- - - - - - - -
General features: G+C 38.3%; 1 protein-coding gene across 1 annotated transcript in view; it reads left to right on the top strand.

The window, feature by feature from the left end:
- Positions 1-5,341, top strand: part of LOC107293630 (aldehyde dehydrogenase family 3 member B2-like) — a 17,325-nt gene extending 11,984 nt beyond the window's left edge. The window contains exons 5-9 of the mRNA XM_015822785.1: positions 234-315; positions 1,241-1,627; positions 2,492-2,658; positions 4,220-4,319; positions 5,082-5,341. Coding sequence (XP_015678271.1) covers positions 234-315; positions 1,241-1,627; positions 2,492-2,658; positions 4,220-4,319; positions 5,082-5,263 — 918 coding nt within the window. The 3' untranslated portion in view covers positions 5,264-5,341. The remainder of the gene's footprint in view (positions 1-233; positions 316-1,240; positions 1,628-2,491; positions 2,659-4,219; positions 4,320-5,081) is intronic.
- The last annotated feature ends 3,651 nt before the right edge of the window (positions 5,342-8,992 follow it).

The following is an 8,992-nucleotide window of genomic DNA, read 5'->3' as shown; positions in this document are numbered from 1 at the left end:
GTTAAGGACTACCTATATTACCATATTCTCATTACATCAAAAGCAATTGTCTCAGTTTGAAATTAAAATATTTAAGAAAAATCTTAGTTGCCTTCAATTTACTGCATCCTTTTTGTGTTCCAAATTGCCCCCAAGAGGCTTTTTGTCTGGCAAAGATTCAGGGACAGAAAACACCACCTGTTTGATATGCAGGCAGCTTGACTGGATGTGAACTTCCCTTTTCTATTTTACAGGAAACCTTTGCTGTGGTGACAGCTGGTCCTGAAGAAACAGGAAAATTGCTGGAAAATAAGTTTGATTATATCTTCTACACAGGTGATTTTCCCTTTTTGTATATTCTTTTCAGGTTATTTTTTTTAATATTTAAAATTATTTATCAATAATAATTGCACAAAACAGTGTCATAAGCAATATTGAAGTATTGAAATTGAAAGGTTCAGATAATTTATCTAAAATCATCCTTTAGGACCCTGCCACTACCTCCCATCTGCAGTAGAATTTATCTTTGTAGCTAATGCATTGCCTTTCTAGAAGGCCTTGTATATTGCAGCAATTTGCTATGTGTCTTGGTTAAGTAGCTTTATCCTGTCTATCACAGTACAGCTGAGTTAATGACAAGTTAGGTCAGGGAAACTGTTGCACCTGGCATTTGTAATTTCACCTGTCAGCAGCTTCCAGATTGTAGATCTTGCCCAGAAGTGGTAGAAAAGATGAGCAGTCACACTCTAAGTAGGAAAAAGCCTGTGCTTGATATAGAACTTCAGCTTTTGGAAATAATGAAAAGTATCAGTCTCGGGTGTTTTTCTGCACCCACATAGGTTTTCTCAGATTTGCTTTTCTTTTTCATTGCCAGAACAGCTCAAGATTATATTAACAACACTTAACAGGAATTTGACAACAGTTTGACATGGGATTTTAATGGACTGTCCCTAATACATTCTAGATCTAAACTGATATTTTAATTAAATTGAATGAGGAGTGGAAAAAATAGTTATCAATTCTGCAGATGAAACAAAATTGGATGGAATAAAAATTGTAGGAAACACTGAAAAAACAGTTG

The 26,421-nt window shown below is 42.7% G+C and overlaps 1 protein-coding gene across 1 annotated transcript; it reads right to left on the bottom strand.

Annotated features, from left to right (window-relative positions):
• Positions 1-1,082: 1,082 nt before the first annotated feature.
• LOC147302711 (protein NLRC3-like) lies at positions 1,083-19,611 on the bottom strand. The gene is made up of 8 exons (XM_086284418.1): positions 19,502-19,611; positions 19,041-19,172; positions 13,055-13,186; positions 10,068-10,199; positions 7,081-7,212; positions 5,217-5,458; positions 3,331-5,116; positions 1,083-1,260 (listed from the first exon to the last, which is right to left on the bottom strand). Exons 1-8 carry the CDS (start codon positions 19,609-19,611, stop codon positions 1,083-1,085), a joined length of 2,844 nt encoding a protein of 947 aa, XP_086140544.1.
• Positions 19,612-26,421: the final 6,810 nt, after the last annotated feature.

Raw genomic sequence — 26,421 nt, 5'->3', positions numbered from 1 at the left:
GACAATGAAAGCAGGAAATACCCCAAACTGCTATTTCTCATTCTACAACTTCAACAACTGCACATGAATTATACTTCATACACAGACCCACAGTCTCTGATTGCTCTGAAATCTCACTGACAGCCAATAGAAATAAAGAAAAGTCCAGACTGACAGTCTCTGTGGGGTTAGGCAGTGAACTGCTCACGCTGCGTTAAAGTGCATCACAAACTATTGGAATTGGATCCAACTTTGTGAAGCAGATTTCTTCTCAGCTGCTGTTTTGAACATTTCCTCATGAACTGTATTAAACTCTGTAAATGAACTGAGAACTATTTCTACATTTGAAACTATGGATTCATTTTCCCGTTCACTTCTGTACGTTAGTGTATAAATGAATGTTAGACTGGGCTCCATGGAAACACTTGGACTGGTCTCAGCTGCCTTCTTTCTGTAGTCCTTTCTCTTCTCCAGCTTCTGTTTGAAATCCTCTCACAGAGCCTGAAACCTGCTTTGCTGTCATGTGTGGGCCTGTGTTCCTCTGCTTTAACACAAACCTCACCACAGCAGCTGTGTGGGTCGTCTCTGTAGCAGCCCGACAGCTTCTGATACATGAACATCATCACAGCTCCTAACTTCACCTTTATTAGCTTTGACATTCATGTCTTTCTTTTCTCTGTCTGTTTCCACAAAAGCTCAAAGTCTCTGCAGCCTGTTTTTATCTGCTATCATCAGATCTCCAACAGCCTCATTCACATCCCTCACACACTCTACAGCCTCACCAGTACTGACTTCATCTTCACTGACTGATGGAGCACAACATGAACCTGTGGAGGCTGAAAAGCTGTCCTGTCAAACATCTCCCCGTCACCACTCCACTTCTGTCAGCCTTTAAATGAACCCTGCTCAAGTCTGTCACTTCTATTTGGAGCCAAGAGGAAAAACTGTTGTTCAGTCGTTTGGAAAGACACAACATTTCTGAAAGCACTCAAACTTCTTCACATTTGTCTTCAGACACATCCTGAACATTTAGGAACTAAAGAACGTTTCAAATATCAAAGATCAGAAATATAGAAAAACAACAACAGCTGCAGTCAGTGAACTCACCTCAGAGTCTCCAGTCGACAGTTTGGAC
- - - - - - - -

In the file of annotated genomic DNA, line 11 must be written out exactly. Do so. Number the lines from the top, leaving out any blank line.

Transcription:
• Positions 19,612-26,421: the final 6,810 nt, after the last annotated feature.